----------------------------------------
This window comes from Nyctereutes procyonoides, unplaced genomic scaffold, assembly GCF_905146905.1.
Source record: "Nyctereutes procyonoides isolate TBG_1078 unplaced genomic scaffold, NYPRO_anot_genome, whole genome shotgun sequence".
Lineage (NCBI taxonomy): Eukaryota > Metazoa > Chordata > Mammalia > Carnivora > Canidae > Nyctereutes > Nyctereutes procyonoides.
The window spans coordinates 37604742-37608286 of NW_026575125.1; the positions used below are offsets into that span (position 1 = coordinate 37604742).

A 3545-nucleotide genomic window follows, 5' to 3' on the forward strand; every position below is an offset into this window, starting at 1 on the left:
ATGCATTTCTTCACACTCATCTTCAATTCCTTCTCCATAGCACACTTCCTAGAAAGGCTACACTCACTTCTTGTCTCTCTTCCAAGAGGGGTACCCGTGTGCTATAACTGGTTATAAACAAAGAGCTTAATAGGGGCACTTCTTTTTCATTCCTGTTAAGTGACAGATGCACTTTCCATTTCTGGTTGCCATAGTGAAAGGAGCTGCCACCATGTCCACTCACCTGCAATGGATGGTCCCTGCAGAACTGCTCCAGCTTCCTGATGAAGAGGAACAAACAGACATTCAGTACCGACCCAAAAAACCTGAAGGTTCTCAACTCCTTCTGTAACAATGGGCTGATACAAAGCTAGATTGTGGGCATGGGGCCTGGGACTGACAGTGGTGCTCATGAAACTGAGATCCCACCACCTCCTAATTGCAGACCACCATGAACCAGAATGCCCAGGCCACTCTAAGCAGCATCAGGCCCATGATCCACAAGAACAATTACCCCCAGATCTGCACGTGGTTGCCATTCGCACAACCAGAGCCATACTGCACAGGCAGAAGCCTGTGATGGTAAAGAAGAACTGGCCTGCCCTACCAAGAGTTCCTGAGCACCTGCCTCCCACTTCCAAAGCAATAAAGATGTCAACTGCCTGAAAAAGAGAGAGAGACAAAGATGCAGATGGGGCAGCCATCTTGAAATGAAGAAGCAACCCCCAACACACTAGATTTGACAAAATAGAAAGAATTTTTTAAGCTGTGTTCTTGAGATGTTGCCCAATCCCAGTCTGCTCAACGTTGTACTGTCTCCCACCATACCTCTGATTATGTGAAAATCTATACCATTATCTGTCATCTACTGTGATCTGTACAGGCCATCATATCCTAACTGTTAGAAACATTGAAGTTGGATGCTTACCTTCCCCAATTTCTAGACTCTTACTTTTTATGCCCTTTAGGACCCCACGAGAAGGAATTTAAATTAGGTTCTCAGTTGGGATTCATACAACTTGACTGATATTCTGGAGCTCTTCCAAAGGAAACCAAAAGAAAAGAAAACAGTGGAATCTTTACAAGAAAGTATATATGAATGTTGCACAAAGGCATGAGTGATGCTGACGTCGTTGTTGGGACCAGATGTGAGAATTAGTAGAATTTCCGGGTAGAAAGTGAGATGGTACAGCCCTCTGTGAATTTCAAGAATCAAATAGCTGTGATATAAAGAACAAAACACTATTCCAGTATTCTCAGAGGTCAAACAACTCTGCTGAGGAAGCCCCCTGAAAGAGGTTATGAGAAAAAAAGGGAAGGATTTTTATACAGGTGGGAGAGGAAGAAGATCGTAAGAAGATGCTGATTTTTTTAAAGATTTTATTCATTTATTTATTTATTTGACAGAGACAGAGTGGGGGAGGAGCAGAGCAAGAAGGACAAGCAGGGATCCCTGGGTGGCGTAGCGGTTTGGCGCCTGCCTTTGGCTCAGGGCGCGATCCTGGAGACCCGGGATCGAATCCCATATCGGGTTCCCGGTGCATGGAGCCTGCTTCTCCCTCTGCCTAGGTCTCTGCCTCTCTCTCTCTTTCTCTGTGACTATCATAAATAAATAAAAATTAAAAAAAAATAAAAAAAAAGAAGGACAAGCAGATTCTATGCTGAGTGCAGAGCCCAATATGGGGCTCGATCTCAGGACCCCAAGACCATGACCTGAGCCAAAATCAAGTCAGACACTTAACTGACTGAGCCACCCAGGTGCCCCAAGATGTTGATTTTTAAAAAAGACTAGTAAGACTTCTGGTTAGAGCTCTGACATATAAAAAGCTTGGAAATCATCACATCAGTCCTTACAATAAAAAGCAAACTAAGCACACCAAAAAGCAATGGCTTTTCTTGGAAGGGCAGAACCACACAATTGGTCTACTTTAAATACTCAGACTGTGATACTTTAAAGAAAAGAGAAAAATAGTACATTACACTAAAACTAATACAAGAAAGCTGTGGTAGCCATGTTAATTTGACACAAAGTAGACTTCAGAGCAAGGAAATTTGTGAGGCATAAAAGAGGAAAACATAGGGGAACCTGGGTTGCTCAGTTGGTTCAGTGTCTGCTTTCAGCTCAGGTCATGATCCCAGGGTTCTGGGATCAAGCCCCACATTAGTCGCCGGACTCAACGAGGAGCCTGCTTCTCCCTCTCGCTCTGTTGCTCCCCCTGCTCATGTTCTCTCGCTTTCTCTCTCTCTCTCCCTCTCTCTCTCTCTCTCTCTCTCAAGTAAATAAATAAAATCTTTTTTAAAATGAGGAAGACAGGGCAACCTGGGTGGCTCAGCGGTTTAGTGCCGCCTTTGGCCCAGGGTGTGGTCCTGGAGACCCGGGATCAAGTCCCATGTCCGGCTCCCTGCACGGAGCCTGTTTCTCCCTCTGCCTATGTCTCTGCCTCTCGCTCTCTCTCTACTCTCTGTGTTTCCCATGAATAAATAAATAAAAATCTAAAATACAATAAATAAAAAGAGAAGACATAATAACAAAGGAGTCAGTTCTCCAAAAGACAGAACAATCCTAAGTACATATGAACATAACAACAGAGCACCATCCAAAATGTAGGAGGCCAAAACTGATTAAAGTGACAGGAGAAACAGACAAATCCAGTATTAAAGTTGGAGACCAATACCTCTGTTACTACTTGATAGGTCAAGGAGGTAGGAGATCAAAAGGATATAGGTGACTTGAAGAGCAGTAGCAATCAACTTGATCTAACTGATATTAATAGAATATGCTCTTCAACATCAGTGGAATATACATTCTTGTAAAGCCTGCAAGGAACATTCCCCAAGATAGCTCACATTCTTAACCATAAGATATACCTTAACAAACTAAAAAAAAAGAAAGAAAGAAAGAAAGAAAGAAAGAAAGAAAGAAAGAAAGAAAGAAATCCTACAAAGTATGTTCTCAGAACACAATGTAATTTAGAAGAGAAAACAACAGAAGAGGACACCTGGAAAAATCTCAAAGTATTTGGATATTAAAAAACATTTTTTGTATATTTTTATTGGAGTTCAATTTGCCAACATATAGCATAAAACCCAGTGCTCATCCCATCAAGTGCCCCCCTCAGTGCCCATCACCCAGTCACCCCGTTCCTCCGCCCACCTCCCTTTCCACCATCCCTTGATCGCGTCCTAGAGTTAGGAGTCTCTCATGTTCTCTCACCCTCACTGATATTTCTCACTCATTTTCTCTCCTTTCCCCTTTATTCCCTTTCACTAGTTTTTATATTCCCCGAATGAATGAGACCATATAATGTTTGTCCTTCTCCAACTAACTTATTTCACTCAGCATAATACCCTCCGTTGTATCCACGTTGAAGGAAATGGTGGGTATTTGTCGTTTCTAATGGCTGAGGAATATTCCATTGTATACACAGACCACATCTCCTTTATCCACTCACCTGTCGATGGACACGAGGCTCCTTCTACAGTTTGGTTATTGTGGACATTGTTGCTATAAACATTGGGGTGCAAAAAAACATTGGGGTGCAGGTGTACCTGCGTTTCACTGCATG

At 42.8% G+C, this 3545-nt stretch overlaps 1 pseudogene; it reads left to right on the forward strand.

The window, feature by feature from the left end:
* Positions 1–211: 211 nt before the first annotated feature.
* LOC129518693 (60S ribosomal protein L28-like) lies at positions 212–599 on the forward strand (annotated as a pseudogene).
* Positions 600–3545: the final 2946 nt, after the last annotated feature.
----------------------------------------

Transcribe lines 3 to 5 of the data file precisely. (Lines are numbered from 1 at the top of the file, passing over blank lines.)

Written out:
Lineage (NCBI taxonomy): Eukaryota > Metazoa > Chordata > Mammalia > Carnivora > Canidae > Nyctereutes > Nyctereutes procyonoides.
The window spans coordinates 37604742-37608286 of NW_026575125.1; the positions used below are offsets into that span (position 1 = coordinate 37604742).

A 3545-nucleotide genomic window follows, 5' to 3' on the forward strand; every position below is an offset into this window, starting at 1 on the left: